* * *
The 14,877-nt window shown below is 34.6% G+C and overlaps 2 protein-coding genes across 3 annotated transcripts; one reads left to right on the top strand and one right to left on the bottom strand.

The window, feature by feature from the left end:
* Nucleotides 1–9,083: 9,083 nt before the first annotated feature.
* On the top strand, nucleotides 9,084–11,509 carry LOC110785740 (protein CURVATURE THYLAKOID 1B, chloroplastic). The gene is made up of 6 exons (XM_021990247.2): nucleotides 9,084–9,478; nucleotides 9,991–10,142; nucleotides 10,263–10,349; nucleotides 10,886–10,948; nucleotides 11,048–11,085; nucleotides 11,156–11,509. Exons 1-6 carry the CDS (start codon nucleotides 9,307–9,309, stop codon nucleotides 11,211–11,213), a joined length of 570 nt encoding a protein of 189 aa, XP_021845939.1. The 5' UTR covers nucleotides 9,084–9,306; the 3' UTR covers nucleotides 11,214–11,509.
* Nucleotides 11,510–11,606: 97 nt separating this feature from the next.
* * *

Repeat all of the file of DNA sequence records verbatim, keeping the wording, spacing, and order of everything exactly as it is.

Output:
The 14,877-nt window shown below is 34.6% G+C and overlaps 2 protein-coding genes across 3 annotated transcripts; one reads left to right on the top strand and one right to left on the bottom strand.

The window, feature by feature from the left end:
* Nucleotides 1–9,083: 9,083 nt before the first annotated feature.
* On the top strand, nucleotides 9,084–11,509 carry LOC110785740 (protein CURVATURE THYLAKOID 1B, chloroplastic). The gene is made up of 6 exons (XM_021990247.2): nucleotides 9,084–9,478; nucleotides 9,991–10,142; nucleotides 10,263–10,349; nucleotides 10,886–10,948; nucleotides 11,048–11,085; nucleotides 11,156–11,509. Exons 1-6 carry the CDS (start codon nucleotides 9,307–9,309, stop codon nucleotides 11,211–11,213), a joined length of 570 nt encoding a protein of 189 aa, XP_021845939.1. The 5' UTR covers nucleotides 9,084–9,306; the 3' UTR covers nucleotides 11,214–11,509.
* Nucleotides 11,510–11,606: 97 nt separating this feature from the next.